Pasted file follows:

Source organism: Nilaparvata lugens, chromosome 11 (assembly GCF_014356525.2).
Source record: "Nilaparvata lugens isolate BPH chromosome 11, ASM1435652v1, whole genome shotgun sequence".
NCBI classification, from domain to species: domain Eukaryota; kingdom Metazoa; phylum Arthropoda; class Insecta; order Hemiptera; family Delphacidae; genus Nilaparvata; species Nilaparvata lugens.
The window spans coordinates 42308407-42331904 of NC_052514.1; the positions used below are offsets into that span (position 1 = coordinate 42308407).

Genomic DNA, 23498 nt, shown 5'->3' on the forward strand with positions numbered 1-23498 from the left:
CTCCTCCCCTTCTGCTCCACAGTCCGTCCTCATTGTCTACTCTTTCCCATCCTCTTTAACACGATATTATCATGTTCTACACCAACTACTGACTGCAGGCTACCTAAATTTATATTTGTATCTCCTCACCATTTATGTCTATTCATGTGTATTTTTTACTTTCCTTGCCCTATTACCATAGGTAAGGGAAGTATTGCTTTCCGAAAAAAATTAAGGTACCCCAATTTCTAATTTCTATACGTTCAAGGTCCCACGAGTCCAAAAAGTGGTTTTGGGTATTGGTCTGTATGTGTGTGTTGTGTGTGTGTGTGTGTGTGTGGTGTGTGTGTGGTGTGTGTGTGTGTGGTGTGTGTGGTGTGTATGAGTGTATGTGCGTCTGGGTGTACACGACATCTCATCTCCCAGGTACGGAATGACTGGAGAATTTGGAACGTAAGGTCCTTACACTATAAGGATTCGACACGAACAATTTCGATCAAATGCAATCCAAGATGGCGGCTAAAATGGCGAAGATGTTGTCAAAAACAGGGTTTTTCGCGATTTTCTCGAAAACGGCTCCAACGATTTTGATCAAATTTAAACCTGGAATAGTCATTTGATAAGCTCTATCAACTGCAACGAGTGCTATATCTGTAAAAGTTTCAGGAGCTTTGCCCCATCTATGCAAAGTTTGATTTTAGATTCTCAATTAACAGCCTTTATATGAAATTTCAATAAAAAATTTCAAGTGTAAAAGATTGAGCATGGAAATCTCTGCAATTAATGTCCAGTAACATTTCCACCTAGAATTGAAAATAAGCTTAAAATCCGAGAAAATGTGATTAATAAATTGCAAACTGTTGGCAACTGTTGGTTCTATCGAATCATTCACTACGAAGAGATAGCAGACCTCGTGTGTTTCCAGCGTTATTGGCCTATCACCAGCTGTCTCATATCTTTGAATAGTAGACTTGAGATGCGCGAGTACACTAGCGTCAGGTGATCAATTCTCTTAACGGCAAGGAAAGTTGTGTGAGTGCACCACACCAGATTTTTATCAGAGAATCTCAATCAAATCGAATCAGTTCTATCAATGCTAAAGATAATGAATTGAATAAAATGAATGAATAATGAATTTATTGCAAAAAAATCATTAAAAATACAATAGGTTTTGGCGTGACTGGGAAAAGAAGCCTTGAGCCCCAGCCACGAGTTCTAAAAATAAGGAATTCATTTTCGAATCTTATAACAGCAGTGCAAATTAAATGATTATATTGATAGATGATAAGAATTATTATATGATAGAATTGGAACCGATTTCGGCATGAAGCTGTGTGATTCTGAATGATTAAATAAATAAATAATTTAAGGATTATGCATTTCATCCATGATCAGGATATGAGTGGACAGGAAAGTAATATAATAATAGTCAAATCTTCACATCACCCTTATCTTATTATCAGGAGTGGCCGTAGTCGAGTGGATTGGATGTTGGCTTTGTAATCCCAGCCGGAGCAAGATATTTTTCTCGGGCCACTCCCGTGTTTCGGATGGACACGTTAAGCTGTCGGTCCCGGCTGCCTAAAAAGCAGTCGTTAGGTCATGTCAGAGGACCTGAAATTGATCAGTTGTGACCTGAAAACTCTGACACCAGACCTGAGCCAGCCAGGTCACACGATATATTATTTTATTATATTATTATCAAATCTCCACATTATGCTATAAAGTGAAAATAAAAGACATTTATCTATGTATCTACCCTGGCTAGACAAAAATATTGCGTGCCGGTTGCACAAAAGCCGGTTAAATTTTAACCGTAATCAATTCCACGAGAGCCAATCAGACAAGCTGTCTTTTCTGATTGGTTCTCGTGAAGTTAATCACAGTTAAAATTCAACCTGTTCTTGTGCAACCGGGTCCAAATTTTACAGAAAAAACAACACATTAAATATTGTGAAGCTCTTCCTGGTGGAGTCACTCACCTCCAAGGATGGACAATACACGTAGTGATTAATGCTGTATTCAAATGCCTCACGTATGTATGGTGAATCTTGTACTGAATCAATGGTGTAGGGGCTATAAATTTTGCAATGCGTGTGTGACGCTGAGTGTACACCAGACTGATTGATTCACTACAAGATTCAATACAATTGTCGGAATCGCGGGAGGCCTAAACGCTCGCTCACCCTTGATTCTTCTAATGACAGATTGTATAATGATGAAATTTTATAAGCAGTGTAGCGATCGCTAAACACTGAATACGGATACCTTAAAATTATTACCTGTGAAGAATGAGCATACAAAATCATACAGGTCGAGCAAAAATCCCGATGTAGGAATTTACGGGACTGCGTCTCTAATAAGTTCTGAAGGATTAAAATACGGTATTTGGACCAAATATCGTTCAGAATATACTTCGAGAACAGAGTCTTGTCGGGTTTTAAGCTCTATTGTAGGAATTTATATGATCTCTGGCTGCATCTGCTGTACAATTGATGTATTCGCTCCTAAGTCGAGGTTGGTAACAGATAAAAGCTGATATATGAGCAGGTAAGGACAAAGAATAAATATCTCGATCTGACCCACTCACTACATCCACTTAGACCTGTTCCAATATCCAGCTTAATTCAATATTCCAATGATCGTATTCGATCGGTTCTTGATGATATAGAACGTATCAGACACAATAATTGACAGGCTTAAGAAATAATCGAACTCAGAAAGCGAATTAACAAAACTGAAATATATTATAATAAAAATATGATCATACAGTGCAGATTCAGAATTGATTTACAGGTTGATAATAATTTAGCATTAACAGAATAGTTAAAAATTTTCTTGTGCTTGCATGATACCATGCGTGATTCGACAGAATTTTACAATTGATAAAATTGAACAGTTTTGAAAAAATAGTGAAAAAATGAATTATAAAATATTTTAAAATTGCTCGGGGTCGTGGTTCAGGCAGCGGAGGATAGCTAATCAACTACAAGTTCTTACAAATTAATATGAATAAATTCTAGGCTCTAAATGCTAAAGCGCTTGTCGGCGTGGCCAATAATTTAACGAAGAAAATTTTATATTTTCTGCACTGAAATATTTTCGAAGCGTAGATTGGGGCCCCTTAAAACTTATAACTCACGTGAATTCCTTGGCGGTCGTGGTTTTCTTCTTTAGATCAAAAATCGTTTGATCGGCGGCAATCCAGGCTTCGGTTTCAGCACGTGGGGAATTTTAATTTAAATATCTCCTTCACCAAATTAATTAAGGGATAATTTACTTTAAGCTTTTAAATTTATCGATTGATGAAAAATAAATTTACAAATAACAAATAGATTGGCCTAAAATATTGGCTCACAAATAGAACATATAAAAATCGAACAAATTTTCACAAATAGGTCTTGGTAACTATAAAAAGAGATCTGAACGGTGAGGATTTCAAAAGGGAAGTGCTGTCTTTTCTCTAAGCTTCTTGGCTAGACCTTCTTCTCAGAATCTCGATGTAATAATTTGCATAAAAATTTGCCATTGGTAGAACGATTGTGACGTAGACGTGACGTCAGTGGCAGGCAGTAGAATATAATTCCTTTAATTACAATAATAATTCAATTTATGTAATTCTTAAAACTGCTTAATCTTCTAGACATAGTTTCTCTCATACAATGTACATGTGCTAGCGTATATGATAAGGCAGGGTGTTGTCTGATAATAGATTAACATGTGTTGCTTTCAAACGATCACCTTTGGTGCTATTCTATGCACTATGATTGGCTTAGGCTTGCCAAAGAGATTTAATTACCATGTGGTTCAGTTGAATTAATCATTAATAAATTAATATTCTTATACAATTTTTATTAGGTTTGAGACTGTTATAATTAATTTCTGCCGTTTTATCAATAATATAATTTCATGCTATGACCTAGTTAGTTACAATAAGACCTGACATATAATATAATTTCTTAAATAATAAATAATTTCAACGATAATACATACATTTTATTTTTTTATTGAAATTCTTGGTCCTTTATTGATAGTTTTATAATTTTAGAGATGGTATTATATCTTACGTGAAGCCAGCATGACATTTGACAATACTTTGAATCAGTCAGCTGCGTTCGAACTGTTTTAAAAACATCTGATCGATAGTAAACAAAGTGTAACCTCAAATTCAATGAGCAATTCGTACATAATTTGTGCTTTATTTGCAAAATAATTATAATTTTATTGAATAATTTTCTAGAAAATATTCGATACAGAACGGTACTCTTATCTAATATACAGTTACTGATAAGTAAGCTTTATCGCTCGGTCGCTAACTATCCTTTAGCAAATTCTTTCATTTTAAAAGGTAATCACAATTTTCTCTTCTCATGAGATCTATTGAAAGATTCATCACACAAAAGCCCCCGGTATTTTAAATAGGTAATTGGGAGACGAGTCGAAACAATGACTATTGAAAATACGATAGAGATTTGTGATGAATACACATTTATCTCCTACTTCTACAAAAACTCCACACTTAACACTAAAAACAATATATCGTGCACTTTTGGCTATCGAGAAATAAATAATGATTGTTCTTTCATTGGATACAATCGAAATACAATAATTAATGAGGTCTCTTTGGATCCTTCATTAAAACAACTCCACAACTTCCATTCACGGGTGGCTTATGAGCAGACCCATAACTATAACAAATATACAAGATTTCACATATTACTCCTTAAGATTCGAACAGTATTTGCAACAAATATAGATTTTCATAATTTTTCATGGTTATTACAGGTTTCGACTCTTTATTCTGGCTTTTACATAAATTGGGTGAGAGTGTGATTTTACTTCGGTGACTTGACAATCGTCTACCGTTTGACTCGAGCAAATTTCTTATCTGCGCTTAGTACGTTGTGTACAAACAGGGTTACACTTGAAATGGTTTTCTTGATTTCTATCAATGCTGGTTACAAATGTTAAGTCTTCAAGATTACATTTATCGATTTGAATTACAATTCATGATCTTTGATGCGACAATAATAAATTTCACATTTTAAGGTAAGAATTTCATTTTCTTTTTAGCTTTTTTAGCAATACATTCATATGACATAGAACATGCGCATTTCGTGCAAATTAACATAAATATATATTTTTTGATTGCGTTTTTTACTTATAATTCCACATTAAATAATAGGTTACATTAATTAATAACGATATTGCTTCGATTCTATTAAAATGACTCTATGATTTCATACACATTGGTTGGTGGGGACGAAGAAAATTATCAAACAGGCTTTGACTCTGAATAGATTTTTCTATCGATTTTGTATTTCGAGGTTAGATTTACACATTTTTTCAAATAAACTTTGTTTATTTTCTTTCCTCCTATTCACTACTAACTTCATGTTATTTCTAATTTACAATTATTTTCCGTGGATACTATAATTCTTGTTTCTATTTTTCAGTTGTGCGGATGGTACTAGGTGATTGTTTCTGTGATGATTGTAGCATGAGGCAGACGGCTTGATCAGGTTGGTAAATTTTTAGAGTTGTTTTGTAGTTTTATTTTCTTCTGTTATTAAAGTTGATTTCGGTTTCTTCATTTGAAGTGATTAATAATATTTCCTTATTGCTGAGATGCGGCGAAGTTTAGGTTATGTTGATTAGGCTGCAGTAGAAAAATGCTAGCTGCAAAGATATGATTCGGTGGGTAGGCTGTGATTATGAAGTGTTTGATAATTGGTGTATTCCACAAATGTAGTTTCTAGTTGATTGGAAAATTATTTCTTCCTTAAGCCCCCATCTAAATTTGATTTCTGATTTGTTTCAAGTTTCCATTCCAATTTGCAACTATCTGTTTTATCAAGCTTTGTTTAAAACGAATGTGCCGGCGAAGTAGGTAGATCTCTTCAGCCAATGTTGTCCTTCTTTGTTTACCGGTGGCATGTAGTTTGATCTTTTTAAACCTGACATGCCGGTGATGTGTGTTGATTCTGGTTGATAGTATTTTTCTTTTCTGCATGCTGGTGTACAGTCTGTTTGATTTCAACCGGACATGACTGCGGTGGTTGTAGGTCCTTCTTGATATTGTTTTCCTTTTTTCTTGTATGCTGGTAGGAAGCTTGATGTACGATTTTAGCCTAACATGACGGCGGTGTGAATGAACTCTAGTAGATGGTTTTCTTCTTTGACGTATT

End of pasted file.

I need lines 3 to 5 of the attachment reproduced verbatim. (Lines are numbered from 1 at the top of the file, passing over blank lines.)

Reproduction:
NCBI classification, from domain to species: domain Eukaryota; kingdom Metazoa; phylum Arthropoda; class Insecta; order Hemiptera; family Delphacidae; genus Nilaparvata; species Nilaparvata lugens.
The window spans coordinates 42308407-42331904 of NC_052514.1; the positions used below are offsets into that span (position 1 = coordinate 42308407).

Genomic DNA, 23498 nt, shown 5'->3' on the forward strand with positions numbered 1-23498 from the left: